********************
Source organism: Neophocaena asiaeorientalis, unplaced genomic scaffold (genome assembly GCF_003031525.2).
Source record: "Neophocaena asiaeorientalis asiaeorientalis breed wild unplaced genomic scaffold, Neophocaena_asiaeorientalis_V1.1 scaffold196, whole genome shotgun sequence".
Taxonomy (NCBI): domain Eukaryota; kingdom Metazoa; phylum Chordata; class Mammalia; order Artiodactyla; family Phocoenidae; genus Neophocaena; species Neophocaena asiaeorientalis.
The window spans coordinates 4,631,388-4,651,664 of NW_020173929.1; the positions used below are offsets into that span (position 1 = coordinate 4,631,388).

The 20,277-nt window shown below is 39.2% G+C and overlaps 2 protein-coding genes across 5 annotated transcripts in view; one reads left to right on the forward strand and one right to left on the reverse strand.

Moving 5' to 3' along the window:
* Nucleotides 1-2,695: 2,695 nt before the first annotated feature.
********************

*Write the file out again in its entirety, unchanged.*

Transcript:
Source organism: Neophocaena asiaeorientalis, unplaced genomic scaffold (genome assembly GCF_003031525.2).
Source record: "Neophocaena asiaeorientalis asiaeorientalis breed wild unplaced genomic scaffold, Neophocaena_asiaeorientalis_V1.1 scaffold196, whole genome shotgun sequence".
Taxonomy (NCBI): domain Eukaryota; kingdom Metazoa; phylum Chordata; class Mammalia; order Artiodactyla; family Phocoenidae; genus Neophocaena; species Neophocaena asiaeorientalis.
The window spans coordinates 4,631,388-4,651,664 of NW_020173929.1; the positions used below are offsets into that span (position 1 = coordinate 4,631,388).

The 20,277-nt window shown below is 39.2% G+C and overlaps 2 protein-coding genes across 5 annotated transcripts in view; one reads left to right on the forward strand and one right to left on the reverse strand.

Moving 5' to 3' along the window:
* Nucleotides 1-2,695: 2,695 nt before the first annotated feature.